…but a scruffy, windswept traffic island was kind of a shitty place for a high-minded public monument (and also probably not great for traffic flow, either). By the late 1950s there were plans to relocate the statue, with a rough idea to move Wacker Drive a bit south and create a riverside park. 

It took more than 40 years to get funding and the relevant agencies in line, though. In the late 1990s the city cobbled together $200m in federal, state, and local funding for the first phase of Revive Wacker Drive. Fundamentally a project for cars rather than people (crowd boos), Revive Wacker Drive did set the stage for the construction of the riverwalk (crowd cheers).

A modernization project for a roadway that dated back to the Model T, Revive Wacker Drive rebuilt and modernized a street struggling with crumbling concrete supports below and an upper level sagging under ever-heavier vehicles. It reduced the number of ramps, widened sidewalks, and increased height clearances on Lower Wacker. To create space for the riverwalk, Wacker Drive was moved 50 feet south at Wabash, shrinking Heald Square into a wedge-shaped concrete median. The Three Patriots, designated a city landmark in 1971, moved a few dozen feet northeast to the corner of Wacker and Wabash. 

The thing that both confuses the perspective here and also underlines the changing streetscape is the position of the obelisks. The firms working on Revive Wacker Drive attempted to save as much of the limestone ornament as possible and reinstall it (they managed 60%), which explains how these two migrated a few dozen feet. The space opened up by moving Wacker Drive created one of the deeper, older sections of the riverwalk. Way more lush than it was in the 1960s, mature trees now extend onto street level from the Ross Barney + Jankowski-designed riverwalk space, which is also home to the Chicago Vietnam Veterans Memorial.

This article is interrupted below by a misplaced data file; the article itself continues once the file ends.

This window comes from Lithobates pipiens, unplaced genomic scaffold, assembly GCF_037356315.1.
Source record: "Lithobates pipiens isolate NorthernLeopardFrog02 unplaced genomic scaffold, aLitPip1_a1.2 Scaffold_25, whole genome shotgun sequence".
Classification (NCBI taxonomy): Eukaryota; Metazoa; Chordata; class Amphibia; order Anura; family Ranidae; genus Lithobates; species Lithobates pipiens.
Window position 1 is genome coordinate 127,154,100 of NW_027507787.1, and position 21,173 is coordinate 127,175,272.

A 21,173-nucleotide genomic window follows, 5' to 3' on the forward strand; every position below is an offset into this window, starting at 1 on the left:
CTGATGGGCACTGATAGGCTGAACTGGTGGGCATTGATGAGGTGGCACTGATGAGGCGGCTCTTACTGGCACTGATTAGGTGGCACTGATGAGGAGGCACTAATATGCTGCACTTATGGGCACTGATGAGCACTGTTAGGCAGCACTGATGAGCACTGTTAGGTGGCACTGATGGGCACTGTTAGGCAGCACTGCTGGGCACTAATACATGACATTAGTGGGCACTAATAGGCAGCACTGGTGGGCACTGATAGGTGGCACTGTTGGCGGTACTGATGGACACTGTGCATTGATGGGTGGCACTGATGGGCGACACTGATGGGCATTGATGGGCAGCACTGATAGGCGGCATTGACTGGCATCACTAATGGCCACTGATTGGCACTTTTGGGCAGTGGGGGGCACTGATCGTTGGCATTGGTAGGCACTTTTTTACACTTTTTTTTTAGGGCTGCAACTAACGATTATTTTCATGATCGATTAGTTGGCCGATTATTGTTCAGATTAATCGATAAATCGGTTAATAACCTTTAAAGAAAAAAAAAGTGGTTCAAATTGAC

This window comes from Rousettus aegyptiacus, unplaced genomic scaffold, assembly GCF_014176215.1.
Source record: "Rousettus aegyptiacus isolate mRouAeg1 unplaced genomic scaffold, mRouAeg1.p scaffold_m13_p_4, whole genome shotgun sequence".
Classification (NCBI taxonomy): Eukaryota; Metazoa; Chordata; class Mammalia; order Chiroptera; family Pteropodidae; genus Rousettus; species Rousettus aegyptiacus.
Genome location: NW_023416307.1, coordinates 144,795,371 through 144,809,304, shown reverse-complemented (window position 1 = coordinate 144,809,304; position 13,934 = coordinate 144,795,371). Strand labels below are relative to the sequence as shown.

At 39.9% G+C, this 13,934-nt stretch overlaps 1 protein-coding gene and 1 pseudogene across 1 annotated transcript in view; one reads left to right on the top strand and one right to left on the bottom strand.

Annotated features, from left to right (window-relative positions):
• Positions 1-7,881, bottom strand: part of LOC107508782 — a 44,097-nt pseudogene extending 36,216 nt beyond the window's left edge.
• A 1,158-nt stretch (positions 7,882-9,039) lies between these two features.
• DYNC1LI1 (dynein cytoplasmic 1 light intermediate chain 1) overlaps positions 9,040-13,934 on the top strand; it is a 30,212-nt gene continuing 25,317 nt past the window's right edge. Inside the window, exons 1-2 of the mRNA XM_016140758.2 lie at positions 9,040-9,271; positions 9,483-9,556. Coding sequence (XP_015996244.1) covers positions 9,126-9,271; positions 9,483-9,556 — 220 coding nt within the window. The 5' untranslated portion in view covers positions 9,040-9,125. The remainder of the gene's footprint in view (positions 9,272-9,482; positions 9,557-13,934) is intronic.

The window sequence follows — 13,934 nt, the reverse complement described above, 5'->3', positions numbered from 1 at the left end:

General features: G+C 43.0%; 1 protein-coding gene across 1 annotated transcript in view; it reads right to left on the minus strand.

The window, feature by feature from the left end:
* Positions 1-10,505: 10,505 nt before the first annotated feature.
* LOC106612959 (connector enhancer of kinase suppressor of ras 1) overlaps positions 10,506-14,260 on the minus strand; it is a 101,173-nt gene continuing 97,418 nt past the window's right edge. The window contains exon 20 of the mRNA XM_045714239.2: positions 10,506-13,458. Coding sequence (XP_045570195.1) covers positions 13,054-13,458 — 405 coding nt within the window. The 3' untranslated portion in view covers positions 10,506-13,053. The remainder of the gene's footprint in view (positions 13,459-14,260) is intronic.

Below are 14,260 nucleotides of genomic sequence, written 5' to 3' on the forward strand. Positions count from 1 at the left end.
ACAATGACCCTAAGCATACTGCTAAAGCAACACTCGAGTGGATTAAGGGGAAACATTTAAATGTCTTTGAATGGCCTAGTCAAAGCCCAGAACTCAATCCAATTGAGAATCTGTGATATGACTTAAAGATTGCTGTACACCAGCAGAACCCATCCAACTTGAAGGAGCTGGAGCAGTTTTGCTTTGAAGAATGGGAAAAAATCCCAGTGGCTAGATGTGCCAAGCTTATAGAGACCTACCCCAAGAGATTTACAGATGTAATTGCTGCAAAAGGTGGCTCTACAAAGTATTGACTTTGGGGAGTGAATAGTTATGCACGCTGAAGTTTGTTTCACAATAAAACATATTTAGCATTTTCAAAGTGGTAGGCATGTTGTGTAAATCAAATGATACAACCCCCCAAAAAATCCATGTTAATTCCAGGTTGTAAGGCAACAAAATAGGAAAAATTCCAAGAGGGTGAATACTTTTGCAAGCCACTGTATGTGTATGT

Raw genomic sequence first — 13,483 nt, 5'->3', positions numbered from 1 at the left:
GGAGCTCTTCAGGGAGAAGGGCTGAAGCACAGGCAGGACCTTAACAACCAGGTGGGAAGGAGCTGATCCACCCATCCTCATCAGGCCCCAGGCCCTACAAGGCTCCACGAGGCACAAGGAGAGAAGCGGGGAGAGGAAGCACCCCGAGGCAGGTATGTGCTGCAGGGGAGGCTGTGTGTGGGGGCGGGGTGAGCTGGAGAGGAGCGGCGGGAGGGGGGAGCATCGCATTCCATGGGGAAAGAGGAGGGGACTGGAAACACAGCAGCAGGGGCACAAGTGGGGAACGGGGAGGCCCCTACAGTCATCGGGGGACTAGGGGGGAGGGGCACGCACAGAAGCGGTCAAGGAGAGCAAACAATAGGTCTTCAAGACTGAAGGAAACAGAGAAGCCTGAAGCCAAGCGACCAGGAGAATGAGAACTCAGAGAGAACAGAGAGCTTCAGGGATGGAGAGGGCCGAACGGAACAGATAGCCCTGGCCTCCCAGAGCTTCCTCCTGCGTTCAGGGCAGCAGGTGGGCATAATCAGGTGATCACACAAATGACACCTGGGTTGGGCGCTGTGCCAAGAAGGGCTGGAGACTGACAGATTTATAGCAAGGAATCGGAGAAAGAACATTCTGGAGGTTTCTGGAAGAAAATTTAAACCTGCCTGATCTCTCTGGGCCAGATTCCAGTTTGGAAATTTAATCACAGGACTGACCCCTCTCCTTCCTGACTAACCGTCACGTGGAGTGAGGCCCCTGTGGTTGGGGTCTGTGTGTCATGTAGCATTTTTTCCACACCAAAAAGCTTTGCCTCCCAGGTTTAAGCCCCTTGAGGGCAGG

A few words on the Sun-Times Building. Designed by Sigurd Naess of Naess & Murphy–who were fresh off the Prudential Building–architect Stanley Tigerman once called it “that funny little fucked-up building”. It was a workhorse of a building, with paper delivered by barge and rail to the printing plant in the basement.

When it was built, the Sun-Times was owned by the Marshall Field family. Turns out that in addition to the department store that made their fortune, the Fields also ran a little media and publishing empire–they also owned publishing house Simon and Schuster and the Chicago Daily News. Like every newspaper, the Sun-Times went through some tough years after leaving their riverside building (...unrelated to them selling their building to the softest, stupidest bully in the country). The paper is now part of an intriguing experiment in non-profit journalism after they were taken over by Chicago’s NPR affiliate WBEZ and Chicago Public Media–it’s worth becoming a member.

Production Files

Further reading:


Looking east, 1928, Newberry Library

Back of the postcard, someone has scribbled "Walk here".
Postcard verso, why I titled this "Wacker Drive Plaza"